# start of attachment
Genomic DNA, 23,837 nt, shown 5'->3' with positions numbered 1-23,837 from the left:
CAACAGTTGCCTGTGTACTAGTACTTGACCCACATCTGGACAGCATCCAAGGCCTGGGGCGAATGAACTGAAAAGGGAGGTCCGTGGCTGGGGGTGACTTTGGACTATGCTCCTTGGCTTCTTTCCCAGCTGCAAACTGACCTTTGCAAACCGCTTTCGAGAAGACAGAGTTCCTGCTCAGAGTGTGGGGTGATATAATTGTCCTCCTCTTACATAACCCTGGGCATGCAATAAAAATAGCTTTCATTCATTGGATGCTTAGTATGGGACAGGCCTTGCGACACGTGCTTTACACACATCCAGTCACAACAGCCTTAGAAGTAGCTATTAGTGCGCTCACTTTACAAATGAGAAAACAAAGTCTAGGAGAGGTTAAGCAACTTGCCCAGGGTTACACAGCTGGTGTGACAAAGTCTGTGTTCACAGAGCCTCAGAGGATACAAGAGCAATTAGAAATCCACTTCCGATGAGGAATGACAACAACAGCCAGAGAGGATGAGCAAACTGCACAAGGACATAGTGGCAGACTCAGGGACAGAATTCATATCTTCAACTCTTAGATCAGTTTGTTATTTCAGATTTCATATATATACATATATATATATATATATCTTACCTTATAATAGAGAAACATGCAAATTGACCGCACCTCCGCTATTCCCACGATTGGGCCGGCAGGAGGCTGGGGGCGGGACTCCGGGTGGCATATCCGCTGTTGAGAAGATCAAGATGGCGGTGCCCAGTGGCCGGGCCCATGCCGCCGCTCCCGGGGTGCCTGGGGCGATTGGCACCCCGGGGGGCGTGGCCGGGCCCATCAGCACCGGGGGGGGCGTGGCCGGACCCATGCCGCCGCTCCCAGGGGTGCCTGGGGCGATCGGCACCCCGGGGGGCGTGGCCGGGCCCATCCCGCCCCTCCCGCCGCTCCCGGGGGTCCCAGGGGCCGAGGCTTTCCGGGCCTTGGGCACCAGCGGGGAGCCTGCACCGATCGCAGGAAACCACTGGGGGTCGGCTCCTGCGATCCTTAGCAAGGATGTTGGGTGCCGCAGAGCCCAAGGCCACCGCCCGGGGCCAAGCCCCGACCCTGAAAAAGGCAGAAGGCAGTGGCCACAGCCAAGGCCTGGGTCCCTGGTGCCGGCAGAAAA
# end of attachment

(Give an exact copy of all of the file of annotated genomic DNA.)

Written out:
Genomic DNA, 23,837 nt, shown 5'->3' with positions numbered 1-23,837 from the left:
CAACAGTTGCCTGTGTACTAGTACTTGACCCACATCTGGACAGCATCCAAGGCCTGGGGCGAATGAACTGAAAAGGGAGGTCCGTGGCTGGGGGTGACTTTGGACTATGCTCCTTGGCTTCTTTCCCAGCTGCAAACTGACCTTTGCAAACCGCTTTCGAGAAGACAGAGTTCCTGCTCAGAGTGTGGGGTGATATAATTGTCCTCCTCTTACATAACCCTGGGCATGCAATAAAAATAGCTTTCATTCATTGGATGCTTAGTATGGGACAGGCCTTGCGACACGTGCTTTACACACATCCAGTCACAACAGCCTTAGAAGTAGCTATTAGTGCGCTCACTTTACAAATGAGAAAACAAAGTCTAGGAGAGGTTAAGCAACTTGCCCAGGGTTACACAGCTGGTGTGACAAAGTCTGTGTTCACAGAGCCTCAGAGGATACAAGAGCAATTAGAAATCCACTTCCGATGAGGAATGACAACAACAGCCAGAGAGGATGAGCAAACTGCACAAGGACATAGTGGCAGACTCAGGGACAGAATTCATATCTTCAACTCTTAGATCAGTTTGTTATTTCAGATTTCATATATATACATATATATATATATATATCTTACCTTATAATAGAGAAACATGCAAATTGACCGCACCTCCGCTATTCCCACGATTGGGCCGGCAGGAGGCTGGGGGCGGGACTCCGGGTGGCATATCCGCTGTTGAGAAGATCAAGATGGCGGTGCCCAGTGGCCGGGCCCATGCCGCCGCTCCCGGGGTGCCTGGGGCGATTGGCACCCCGGGGGGCGTGGCCGGGCCCATCAGCACCGGGGGGGGCGTGGCCGGACCCATGCCGCCGCTCCCAGGGGTGCCTGGGGCGATCGGCACCCCGGGGGGCGTGGCCGGGCCCATCCCGCCCCTCCCGCCGCTCCCGGGGGTCCCAGGGGCCGAGGCTTTCCGGGCCTTGGGCACCAGCGGGGAGCCTGCACCGATCGCAGGAAACCACTGGGGGTCGGCTCCTGCGATCCTTAGCAAGGATGTTGGGTGCCGCAGAGCCCAAGGCCACCGCCCGGGGCCAAGCCCCGACCCTGAAAAAGGCAGAAGGCAGTGGCCACAGCCAAGGCCTGGGTCCCTGGTGCCGGCAGAAAA